So, what’s all this talk about a contract?
And forgive me, but this post is going to get a little technical. But not too technical. 😊
If you haven’t, you might want to read part one first to understand this post’s jumping off point. Also, nothing I’m going to talk about will cover all of the intricacies of the law, or the evolution of marriage law, nor will it constitute legal advice. If you want true legal advice, please go hire an attorney.
Here we go . . .
When we get married, we apply for, receive, sign, and legally record a “license.” According to Black’s Law Dictionary, a license is: “A permission, accorded by a competent authority, conferring the right to do some act which without such authorization would be illegal, or would be a trespass or a tort.”
When we think of a license we think of things like a driver’s license, or maybe a hunting and fishing license, or maybe a conceal and carry permit. It is a specific activity that we are given permission to engage in provided we meet certain legal criteria. That criteria includes things like being a certain age or passing a certain test. And we must pay a fee. Licenses are also usually limited in scope and time and must be renewed periodically.
Well, we don’t have to pass a test to get married, even though some might think that’s a grand idea. And a marriage license doesn’t require renewal. So what’s the deal here? How did this “license” suddenly get converted into a “contract?” And what exactly are we contracting for?
If you search your state’s statutes, you are going to find one that just declares, as a matter of law, that marriage is a civil contract. Surprise! Abracadabra! Make it so! Poof!
You’re the proud party to a binding contract.
There are other things the law just declares and there are what we call “gap filling” statutes out there for all types of activities. You’ll see this in particular with things like the Universal Commercial Code. Once a state adopts these statutory schemes, they “fill in” any missing and essential elements of the legal activity they’re related to, should a party fail to include a term in an agreement, for example.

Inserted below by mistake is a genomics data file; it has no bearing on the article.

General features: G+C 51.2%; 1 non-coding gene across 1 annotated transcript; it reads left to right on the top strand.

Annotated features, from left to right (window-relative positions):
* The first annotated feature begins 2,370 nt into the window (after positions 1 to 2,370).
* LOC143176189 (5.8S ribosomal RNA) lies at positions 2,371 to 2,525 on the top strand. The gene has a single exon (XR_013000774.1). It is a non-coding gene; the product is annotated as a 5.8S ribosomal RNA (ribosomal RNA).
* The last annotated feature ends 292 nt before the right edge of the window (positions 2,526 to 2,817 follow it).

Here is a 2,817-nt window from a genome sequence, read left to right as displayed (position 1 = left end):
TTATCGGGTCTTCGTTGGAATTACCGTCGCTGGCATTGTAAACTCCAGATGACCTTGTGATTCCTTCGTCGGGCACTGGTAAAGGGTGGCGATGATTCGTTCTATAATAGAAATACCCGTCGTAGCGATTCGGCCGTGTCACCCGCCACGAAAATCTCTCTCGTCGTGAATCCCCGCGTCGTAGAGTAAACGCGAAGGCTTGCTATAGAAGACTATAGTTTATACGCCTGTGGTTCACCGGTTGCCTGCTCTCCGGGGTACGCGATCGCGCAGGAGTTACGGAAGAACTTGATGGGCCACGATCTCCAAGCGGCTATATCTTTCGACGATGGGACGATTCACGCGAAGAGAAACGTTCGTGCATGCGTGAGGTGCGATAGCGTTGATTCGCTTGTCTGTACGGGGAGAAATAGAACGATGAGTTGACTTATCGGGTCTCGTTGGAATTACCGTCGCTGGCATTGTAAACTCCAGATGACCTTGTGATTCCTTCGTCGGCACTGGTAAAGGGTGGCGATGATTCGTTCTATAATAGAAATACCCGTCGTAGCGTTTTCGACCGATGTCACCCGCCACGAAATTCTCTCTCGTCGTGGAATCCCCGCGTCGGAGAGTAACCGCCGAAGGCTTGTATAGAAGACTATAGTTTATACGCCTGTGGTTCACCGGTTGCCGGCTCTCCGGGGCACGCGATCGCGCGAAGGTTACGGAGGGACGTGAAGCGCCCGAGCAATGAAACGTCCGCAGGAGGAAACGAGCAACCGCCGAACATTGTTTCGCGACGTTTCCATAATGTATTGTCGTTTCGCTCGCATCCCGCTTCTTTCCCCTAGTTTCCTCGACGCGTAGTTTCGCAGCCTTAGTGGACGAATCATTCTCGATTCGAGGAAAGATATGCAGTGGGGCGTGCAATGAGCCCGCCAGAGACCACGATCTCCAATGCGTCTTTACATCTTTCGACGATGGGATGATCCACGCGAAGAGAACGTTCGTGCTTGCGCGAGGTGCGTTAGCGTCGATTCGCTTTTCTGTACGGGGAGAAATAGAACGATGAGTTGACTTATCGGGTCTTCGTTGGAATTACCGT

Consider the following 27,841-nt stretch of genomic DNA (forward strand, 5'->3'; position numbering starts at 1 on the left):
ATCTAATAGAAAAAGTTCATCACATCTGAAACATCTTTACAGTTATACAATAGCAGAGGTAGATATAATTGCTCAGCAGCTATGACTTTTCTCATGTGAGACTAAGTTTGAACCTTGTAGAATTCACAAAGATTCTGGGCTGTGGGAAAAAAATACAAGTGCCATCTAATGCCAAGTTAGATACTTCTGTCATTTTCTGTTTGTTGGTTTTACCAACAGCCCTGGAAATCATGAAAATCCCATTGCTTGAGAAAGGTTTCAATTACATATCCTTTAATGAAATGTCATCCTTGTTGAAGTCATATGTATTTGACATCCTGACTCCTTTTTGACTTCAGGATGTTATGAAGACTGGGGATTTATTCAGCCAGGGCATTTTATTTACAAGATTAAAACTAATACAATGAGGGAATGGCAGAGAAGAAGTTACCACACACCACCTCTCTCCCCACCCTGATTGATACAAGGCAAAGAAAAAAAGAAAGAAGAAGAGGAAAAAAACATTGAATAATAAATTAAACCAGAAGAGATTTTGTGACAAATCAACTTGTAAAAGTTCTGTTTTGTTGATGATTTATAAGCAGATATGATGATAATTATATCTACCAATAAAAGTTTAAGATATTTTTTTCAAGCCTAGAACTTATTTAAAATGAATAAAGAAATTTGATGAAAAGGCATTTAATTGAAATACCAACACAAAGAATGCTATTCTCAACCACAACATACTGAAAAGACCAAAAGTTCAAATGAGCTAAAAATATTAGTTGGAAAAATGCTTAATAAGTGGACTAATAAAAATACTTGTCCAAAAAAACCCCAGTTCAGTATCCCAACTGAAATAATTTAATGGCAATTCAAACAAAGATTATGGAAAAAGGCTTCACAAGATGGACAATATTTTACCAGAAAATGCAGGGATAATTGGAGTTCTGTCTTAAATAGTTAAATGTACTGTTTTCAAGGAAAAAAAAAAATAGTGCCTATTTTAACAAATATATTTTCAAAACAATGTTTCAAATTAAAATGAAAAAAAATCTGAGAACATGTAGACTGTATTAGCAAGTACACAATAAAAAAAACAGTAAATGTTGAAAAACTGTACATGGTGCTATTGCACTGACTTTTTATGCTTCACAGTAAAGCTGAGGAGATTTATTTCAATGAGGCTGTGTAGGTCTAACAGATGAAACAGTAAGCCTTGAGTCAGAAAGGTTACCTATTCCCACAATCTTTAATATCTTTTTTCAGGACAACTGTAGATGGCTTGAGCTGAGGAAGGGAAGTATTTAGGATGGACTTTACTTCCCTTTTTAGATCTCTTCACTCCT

Now a contract has a certain number of legal elements that must be present in order for it to be valid and enforceable. And you’ll see this number vary depending on the source. But basically, the parties entering the contract must be legally able to do so – capacity and competency (age and mental state), there has to be an offer, an acceptance of that offer, consideration given, and mutuality of obligation, and mutuality of agreement. And with most contracts regarding matters of importance or of a certain value, there must be a writing – a written instrument that fully delineates the terms of the agreement.
One other thing that’s important to mention. The subject matter of what you are contracting for must be a legal activity. You can’t walk into court and expect a contract, even if written and properly executed, for the sale of illegal drugs to be upheld and enforced. Or better yet, just think about trying to enforce a so-called “contract-killing.” A “hit.” Lots of luck to you if you think the law is going to help you out there.
And what’s this “mutuality” stuff?
Well, all of the parties to a contract must have duties to exchange; a promise(s) for a promise(s). A bargained-for exchange. And all of the parties must understand what those duties are – there must be a “meeting of the minds.”
Contracts are also generally not “unilateral,” where one party agrees to do something for nothing in return.
One of the terms I see as being tricky when it comes to marriage, is “consideration.” Consideration, in contractual terms, is not being nice, thoughtful, or sympathetic. It also does not mean that someone has cautiously, deliberately, and for a length of time considered a course of action. Although one might hope that a couple does this before marriage.
Consideration, in contractual terms, refers to the inducement and value of the promise given in exchange for the return promise. Consideration must be “adequate” for a contract to be legal and enforceable. For example, a dollar does not constitute adequate consideration to purchase 100 acres of real estate or a Mercedes automobile – even if the parties agree that it is. Such a contract is not enforceable.
So just what are the parties to a marriage contract giving each other, of adequate value, to make that contract legal, binding, and enforceable?
The answer to that is a bit nebulous.